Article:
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Article
Publication date: 5 April 2021

Ibrahim Mohammed and Alhassan Bunyaminu

This paper aims at identifying the major obstacles to business enterprise in an emerging economy and how these obstacles are associated with different characteristics of…

Abstract

Purpose

This paper aims at identifying the major obstacles to business enterprise in an emerging economy and how these obstacles are associated with different characteristics of the enterprises.

Design/methodology/approach

The study relied on the World Bank Enterprise Survey data on Ghana and applied binary and ordinal probit regression techniques to estimate the associations between the characteristics of the enterprises and the identified obstacles. Significance testing of the associations is also conducted.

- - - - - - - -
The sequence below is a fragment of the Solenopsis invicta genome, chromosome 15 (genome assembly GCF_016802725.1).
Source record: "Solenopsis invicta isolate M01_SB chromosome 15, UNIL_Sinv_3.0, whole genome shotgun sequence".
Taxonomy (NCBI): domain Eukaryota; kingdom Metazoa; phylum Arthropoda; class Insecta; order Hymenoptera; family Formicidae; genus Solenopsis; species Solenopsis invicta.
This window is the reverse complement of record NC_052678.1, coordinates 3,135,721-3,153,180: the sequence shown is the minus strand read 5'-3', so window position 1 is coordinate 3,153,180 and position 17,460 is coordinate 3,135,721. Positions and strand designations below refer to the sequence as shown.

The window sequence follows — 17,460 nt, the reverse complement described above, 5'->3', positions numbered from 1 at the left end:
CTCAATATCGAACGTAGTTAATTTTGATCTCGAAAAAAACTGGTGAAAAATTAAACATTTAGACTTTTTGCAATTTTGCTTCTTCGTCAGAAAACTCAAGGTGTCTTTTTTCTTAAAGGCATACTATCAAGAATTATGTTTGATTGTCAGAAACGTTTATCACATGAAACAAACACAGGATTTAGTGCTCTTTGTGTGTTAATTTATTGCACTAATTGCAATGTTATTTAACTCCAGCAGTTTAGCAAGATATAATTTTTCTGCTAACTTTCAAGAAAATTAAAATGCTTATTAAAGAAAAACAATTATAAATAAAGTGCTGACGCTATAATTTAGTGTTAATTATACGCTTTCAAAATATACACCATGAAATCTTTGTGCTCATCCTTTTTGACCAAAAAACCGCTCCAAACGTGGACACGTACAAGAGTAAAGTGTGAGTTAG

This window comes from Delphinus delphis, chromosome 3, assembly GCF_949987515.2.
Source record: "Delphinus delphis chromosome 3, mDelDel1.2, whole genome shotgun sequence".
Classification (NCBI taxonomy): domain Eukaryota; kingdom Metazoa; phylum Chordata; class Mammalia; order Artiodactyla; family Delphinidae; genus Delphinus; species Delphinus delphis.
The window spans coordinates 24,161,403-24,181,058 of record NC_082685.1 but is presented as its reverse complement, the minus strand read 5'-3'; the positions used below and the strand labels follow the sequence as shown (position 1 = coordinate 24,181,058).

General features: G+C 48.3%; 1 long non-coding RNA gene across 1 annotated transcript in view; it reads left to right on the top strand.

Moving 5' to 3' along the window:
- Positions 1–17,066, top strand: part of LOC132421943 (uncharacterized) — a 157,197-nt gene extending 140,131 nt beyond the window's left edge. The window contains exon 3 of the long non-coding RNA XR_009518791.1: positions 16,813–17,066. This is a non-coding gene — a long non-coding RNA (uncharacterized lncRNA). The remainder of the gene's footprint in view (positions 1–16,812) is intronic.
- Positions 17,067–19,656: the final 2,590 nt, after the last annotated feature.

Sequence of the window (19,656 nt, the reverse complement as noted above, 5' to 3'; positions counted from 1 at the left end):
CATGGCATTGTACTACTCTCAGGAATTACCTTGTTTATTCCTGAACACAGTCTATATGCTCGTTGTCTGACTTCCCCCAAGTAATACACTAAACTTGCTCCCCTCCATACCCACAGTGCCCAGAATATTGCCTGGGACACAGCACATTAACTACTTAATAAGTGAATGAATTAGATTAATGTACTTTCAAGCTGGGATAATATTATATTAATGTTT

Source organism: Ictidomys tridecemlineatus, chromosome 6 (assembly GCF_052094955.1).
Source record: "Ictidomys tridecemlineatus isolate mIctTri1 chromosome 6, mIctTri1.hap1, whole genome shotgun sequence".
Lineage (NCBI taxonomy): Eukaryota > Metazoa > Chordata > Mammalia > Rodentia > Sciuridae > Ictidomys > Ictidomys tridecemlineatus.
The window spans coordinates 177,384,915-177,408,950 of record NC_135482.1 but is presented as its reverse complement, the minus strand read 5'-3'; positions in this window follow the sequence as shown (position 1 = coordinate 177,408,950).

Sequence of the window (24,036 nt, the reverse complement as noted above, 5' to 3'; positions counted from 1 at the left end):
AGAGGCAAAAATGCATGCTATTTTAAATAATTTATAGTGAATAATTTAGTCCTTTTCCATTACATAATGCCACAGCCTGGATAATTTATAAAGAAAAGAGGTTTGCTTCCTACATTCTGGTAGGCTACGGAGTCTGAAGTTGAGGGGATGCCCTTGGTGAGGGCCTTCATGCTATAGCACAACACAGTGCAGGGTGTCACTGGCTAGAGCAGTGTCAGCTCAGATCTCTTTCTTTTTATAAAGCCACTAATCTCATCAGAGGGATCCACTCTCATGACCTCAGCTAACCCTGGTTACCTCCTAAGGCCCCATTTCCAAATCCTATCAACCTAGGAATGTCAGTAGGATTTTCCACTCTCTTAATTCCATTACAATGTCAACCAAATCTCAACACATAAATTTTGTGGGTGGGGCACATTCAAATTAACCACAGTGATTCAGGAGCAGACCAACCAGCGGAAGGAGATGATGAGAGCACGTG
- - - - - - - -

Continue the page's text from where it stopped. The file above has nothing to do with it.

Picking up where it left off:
Findings

The five main obstacles perceived by most of the enterprises in the study are access to finance, electricity, access to land, customs and trade regulations and tax rates. These obstacles are associated in different ways to growth rate (high vs low growth), scale (small and medium vs large), age, size of employees, the experience of the top manager and ownership (wholly domestic vs foreign ownership).

Research limitations/implications

As a cross-sectional study focusing on Ghana, the findings are informative about the major obstacles facing business enterprises in an emerging economy; however, the ecological validity of these findings may be limited to factors specific to Ghana.

Originality/value